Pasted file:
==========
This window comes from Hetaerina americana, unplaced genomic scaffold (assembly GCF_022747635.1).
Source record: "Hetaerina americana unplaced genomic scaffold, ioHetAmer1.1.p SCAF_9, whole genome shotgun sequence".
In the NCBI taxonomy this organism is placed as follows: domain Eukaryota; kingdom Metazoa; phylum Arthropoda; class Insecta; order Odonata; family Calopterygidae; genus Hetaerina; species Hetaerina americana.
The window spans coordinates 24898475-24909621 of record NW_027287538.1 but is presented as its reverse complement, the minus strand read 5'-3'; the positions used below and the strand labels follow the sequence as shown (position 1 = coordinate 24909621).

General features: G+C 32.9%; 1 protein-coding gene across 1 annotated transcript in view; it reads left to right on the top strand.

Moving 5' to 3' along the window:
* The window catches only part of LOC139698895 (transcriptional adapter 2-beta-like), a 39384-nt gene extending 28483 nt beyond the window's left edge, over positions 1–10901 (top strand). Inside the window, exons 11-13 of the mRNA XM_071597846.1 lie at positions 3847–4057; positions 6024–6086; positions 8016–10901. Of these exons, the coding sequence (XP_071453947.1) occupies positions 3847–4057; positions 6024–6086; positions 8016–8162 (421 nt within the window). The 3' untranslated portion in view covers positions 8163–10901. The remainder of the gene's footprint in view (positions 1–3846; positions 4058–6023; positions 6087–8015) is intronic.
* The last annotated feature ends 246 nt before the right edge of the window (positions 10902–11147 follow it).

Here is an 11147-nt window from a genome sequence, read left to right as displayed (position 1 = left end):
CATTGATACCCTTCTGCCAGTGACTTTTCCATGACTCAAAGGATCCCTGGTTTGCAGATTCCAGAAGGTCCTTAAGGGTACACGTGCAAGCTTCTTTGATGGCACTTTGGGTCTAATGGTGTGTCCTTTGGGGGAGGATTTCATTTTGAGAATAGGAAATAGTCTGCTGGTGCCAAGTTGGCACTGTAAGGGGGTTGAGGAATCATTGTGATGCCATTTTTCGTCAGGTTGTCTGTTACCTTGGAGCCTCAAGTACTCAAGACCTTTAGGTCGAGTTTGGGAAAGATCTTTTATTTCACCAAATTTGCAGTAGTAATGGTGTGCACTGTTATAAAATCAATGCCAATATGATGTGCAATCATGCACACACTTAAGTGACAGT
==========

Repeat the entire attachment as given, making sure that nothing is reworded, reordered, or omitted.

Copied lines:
This window comes from Hetaerina americana, unplaced genomic scaffold (assembly GCF_022747635.1).
Source record: "Hetaerina americana unplaced genomic scaffold, ioHetAmer1.1.p SCAF_9, whole genome shotgun sequence".
In the NCBI taxonomy this organism is placed as follows: domain Eukaryota; kingdom Metazoa; phylum Arthropoda; class Insecta; order Odonata; family Calopterygidae; genus Hetaerina; species Hetaerina americana.
The window spans coordinates 24898475-24909621 of record NW_027287538.1 but is presented as its reverse complement, the minus strand read 5'-3'; the positions used below and the strand labels follow the sequence as shown (position 1 = coordinate 24909621).

General features: G+C 32.9%; 1 protein-coding gene across 1 annotated transcript in view; it reads left to right on the top strand.

Moving 5' to 3' along the window:
* The window catches only part of LOC139698895 (transcriptional adapter 2-beta-like), a 39384-nt gene extending 28483 nt beyond the window's left edge, over positions 1–10901 (top strand). Inside the window, exons 11-13 of the mRNA XM_071597846.1 lie at positions 3847–4057; positions 6024–6086; positions 8016–10901. Of these exons, the coding sequence (XP_071453947.1) occupies positions 3847–4057; positions 6024–6086; positions 8016–8162 (421 nt within the window). The 3' untranslated portion in view covers positions 8163–10901. The remainder of the gene's footprint in view (positions 1–3846; positions 4058–6023; positions 6087–8015) is intronic.
* The last annotated feature ends 246 nt before the right edge of the window (positions 10902–11147 follow it).

Here is an 11147-nt window from a genome sequence, read left to right as displayed (position 1 = left end):
CATTGATACCCTTCTGCCAGTGACTTTTCCATGACTCAAAGGATCCCTGGTTTGCAGATTCCAGAAGGTCCTTAAGGGTACACGTGCAAGCTTCTTTGATGGCACTTTGGGTCTAATGGTGTGTCCTTTGGGGGAGGATTTCATTTTGAGAATAGGAAATAGTCTGCTGGTGCCAAGTTGGCACTGTAAGGGGGTTGAGGAATCATTGTGATGCCATTTTTCGTCAGGTTGTCTGTTACCTTGGAGCCTCAAGTACTCAAGACCTTTAGGTCGAGTTTGGGAAAGATCTTTTATTTCACCAAATTTGCAGTAGTAATGGTGTGCACTGTTATAAAATCAATGCCAATATGATGTGCAATCATGCACACACTTAAGTGACAGT